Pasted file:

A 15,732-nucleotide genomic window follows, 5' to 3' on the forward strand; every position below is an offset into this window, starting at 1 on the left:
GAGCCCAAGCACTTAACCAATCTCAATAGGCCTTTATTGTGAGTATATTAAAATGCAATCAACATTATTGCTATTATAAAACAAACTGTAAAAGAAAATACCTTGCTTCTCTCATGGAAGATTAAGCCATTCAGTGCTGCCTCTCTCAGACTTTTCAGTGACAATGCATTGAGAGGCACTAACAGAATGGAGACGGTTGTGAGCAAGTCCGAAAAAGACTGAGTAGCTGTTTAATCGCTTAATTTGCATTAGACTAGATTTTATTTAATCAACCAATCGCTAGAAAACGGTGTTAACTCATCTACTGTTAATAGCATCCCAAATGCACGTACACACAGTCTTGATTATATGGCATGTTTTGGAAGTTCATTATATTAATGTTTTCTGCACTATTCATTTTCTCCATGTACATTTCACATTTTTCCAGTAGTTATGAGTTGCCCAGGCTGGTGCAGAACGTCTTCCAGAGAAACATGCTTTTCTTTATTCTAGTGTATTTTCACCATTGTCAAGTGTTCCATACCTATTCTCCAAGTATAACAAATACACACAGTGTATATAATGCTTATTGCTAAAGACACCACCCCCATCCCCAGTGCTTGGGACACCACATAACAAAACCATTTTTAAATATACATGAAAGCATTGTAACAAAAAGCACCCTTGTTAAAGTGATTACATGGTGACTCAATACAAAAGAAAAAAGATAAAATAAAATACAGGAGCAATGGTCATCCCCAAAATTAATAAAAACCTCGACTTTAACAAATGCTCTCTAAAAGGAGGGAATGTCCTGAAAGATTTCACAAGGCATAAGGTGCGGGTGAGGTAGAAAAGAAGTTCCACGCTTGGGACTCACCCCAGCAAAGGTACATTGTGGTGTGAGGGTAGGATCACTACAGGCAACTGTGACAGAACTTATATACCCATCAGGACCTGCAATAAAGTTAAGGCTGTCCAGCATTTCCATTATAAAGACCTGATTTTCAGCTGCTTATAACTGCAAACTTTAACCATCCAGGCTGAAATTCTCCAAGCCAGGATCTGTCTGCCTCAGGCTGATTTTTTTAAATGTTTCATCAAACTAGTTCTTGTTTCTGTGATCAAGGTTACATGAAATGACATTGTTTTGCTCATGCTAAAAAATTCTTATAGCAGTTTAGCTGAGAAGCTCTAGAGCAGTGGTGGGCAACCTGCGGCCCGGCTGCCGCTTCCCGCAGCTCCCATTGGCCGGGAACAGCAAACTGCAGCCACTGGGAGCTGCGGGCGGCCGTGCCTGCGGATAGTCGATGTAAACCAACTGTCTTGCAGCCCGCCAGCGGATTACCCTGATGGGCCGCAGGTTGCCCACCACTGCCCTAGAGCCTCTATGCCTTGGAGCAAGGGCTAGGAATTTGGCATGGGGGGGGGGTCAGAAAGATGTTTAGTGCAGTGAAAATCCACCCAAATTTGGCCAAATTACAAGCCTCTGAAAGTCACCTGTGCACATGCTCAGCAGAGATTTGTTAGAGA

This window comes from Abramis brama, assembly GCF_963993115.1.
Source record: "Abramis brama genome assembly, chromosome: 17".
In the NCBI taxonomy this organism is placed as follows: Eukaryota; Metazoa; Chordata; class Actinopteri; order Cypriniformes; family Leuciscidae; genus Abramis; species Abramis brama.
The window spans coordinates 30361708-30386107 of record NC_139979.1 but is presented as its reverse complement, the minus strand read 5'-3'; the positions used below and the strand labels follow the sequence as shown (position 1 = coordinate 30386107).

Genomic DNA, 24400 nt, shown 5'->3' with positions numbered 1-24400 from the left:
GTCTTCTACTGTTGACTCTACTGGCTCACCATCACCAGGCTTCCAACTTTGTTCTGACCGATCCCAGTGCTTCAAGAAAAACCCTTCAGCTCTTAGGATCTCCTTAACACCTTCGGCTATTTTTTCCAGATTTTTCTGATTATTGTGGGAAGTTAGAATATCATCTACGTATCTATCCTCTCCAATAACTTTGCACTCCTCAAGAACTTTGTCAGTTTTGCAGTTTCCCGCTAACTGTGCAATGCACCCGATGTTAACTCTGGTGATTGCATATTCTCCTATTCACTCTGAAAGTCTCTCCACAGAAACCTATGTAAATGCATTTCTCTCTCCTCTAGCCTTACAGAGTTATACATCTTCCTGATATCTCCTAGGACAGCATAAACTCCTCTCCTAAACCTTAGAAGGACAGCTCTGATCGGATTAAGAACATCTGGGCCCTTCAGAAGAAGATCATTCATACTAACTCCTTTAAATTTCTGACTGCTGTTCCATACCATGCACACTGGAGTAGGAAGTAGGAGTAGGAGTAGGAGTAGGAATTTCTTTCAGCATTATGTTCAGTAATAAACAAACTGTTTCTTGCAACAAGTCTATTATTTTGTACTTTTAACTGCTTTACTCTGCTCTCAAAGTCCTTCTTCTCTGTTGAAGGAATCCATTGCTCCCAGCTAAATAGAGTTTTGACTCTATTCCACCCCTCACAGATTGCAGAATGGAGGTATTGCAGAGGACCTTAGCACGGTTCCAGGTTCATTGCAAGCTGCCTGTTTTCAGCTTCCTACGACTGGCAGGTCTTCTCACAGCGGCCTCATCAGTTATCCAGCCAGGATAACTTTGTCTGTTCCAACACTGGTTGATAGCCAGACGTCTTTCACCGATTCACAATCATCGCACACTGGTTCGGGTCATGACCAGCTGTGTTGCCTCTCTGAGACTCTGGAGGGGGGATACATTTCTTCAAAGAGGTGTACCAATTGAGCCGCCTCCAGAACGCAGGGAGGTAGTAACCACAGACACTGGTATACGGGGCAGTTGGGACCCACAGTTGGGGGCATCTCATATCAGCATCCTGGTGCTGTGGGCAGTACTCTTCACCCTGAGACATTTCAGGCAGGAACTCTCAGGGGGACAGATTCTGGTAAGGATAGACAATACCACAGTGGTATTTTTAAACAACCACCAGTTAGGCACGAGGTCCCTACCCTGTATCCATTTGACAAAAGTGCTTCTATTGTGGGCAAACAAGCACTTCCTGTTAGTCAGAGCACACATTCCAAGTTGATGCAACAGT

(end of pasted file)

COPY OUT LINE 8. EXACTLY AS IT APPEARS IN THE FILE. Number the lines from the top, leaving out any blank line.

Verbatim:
GTCTTCTACTGTTGACTCTACTGGCTCACCATCACCAGGCTTCCAACTTTGTTCTGACCGATCCCAGTGCTTCAAGAAAAACCCTTCAGCTCTTAGGATCTCCTTAACACCTTCGGCTATTTTTTCCAGATTTTTCTGATTATTGTGGGAAGTTAGAATATCATCTACGTATCTATCCTCTCCAATAACTTTGCACTCCTCAAGAACTTTGTCAGTTTTGCAGTTTCCCGCTAACTGTGCAATGCACCCGATGTTAACTCTGGTGATTGCATATTCTCCTATTCACTCTGAAAGTCTCTCCACAGAAACCTATGTAAATGCATTTCTCTCTCCTCTAGCCTTACAGAGTTATACATCTTCCTGATATCTCCTAGGACAGCATAAACTCCTCTCCTAAACCTTAGAAGGACAGCTCTGATCGGATTAAGAACATCTGGGCCCTTCAGAAGAAGATCATTCATACTAACTCCTTTAAATTTCTGACTGCTGTTCCATACCATGCACACTGGAGTAGGAAGTAGGAGTAGGAGTAGGAGTAGGAATTTCTTTCAGCATTATGTTCAGTAATAAACAAACTGTTTCTTGCAACAAGTCTATTATTTTGTACTTTTAACTGCTTTACTCTGCTCTCAAAGTCCTTCTTCTCTGTTGAAGGAATCCATTGCTCCCAGCTAAATAGAGTTTTGACTCTATTCCACCCCTCACAGATTGCAGAATGGAGGTATTGCAGAGGACCTTAGCACGGTTCCAGGTTCATTGCAAGCTGCCTGTTTTCAGCTTCCTACGACTGGCAGGTCTTCTCACAGCGGCCTCATCAGTTATCCAGCCAGGATAACTTTGTCTGTTCCAACACTGGTTGATAGCCAGACGTCTTTCACCGATTCACAATCATCGCACACTGGTTCGGGTCATGACCAGCTGTGTTGCCTCTCTGAGACTCTGGAGGGGGGATACATTTCTTCAAAGAGGTGTACCAATTGAGCCGCCTCCAGAACGCAGGGAGGTAGTAACCACAGACACTGGTATACGGGGCAGTTGGGACCCACAGTTGGGGGCATCTCATATCAGCATCCTGGTGCTGTGGGCAGTACTCTTCACCCTGAGACATTTCAGGCAGGAACTCTCAGGGGGACAGATTCTGGTAAGGATAGACAATACCACAGTGGTATTTTTAAACAACCACCAGTTAGGCACGAGGTCCCTACCCTGTATCCATTTGACAAAAGTGCTTCTATTGTGGGCAAACAAGCACTTCCTGTTAGTCAGAGCACACATTCCAAGTTGATGCAACAGT